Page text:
Functions should do one thing. They should do it well. They should do it only.Robert C. Martin in Clean Code
You probably agree, but what’s 1 thing?
What about the
That does almost everything in the app.
Definitely more than 1 thing, right?
Here’s how you know if it does 1 thing:
Here’s a function that fails that test:
(defn delete-img! [img] (remove-image! img) (tree-shake-images!))Code language: Clojure (clojure)
delete-img! is the wrong name, because it also tree-shakes all images (removes deleted images from content).
(defn delete-image-and-cleanup! [img] ...Code language: Clojure (clojure)
…but that has
So maybe a more general name like:
(defn update-images! [img] ...Code language: Clojure (clojure)
But the parameter
img doesn’t make sense.
update-images! plural, when when it accepts a parameter of a singular
This makes sense:
(defn update-content!  (let [img (to-delete!)] (delete-img! id) (tree-shake-images!) ;; More content thingsCode language: Clojure (clojure)
update-content is general enough that you know it’s doing a lot.
But you can describe it as 1 thing:
The content is 1 thing at this level of abstraction.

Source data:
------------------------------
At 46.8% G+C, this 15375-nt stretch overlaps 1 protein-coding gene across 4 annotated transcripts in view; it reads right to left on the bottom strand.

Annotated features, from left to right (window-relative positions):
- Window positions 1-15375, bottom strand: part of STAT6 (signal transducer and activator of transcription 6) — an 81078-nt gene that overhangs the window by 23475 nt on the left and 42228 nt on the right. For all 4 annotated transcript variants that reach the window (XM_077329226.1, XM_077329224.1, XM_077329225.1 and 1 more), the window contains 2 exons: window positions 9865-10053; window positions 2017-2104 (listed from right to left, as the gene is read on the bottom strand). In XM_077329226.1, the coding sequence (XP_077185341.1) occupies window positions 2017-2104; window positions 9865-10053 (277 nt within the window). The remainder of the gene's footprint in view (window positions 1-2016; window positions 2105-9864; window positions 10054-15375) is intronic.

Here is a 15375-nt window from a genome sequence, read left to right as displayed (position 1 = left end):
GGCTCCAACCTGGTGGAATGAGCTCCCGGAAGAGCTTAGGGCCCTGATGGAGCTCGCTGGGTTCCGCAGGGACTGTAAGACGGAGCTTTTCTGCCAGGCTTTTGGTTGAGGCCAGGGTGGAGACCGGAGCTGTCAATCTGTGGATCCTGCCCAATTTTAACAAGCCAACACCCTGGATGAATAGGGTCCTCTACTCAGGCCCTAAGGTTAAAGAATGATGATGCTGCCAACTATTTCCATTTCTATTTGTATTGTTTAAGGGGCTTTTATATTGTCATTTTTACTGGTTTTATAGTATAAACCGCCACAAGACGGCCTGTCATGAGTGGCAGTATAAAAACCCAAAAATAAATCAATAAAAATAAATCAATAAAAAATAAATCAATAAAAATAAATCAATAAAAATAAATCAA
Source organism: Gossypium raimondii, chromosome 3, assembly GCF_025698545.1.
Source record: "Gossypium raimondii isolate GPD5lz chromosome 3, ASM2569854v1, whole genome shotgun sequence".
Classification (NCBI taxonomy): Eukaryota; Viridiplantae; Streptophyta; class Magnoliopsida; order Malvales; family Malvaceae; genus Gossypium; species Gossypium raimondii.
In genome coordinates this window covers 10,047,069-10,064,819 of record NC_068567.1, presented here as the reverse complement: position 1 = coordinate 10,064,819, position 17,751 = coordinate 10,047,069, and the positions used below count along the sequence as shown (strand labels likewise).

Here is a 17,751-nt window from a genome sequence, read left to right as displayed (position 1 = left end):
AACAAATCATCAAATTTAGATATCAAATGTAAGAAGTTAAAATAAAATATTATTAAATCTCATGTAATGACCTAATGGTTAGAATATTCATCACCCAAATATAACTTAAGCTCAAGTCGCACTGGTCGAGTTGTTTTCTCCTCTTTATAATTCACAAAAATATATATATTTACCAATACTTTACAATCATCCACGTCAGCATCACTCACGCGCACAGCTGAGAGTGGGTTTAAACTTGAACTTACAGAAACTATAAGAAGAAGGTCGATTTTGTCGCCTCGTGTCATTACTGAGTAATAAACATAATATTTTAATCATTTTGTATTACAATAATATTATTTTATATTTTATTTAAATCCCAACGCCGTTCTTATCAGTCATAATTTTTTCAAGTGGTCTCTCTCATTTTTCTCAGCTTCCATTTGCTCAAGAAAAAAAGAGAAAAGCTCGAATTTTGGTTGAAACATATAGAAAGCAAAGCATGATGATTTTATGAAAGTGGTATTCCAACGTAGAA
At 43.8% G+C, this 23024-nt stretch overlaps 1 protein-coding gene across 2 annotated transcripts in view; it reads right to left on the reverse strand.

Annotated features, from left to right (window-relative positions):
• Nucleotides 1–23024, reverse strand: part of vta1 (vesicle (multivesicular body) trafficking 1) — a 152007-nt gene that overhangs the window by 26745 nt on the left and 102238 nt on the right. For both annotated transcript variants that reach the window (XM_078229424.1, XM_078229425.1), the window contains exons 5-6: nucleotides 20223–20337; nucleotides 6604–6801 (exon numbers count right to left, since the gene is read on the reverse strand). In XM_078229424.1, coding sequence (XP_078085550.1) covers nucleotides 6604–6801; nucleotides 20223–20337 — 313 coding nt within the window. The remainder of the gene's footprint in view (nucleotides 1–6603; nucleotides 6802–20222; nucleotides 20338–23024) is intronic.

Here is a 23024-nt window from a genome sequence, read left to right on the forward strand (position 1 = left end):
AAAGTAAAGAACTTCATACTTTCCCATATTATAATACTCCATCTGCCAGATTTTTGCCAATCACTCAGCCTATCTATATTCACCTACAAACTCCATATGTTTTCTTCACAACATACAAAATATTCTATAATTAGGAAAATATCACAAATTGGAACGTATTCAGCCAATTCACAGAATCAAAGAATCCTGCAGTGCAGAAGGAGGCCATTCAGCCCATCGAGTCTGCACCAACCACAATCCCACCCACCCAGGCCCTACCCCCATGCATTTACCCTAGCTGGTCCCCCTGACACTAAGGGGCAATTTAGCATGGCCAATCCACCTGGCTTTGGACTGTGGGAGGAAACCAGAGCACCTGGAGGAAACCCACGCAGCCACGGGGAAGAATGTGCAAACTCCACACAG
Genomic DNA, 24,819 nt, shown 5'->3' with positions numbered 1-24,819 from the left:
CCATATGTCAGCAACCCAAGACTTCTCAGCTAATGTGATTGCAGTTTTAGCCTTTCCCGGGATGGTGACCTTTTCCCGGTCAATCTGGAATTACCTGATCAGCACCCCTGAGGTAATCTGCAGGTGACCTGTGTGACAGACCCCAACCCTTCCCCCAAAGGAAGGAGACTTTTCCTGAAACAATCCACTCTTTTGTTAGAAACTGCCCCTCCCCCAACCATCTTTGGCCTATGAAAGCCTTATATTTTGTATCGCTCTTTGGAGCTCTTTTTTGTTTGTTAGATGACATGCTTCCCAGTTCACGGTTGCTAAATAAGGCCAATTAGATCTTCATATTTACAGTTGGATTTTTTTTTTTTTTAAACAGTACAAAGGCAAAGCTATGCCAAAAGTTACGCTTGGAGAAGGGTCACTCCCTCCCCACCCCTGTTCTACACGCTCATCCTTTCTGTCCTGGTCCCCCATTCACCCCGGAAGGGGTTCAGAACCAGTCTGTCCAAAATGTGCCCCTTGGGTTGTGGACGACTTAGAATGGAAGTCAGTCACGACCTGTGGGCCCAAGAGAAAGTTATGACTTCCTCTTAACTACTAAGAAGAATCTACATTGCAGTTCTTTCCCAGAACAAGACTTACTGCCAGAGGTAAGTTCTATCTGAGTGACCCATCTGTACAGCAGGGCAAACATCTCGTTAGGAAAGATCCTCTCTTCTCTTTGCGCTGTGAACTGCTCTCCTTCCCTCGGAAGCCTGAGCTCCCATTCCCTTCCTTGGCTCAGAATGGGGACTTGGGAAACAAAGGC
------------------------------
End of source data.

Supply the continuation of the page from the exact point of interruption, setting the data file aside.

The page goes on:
The name doesn’t mislead you.
But why can’t we ignore “1 thing”?
Sure, “1 thing” is a best practice.
But if we ignored that rule sometimes, we could open PRs faster.
Why does it matter?
Because one of the nastiest bugs I wrote came from hiding tree shaking in a function.
The function’s name said it did 1 thing: delete an image.
That worked fine, until I called the function in a 2nd place.
This caused a subtle bug that I wasted a day debugging.
The tree-shaking deleted another image that it shouldn’t have.
Why would I suspect the tree-shaking caused a problem?
It’s a necessary part of deleting an image.
But it’s actually not.
Tree-shaking images is orthogonal to deleting an image.
Tree-shaking operates on all images, while deleting an image operates on 1.
So it’s more than 1 thing.
And it should have been its own function call.
Names can hide what a function does.
If a function is general, like
It’s fine to name it like that.
Functions are honest when they do 1 thing.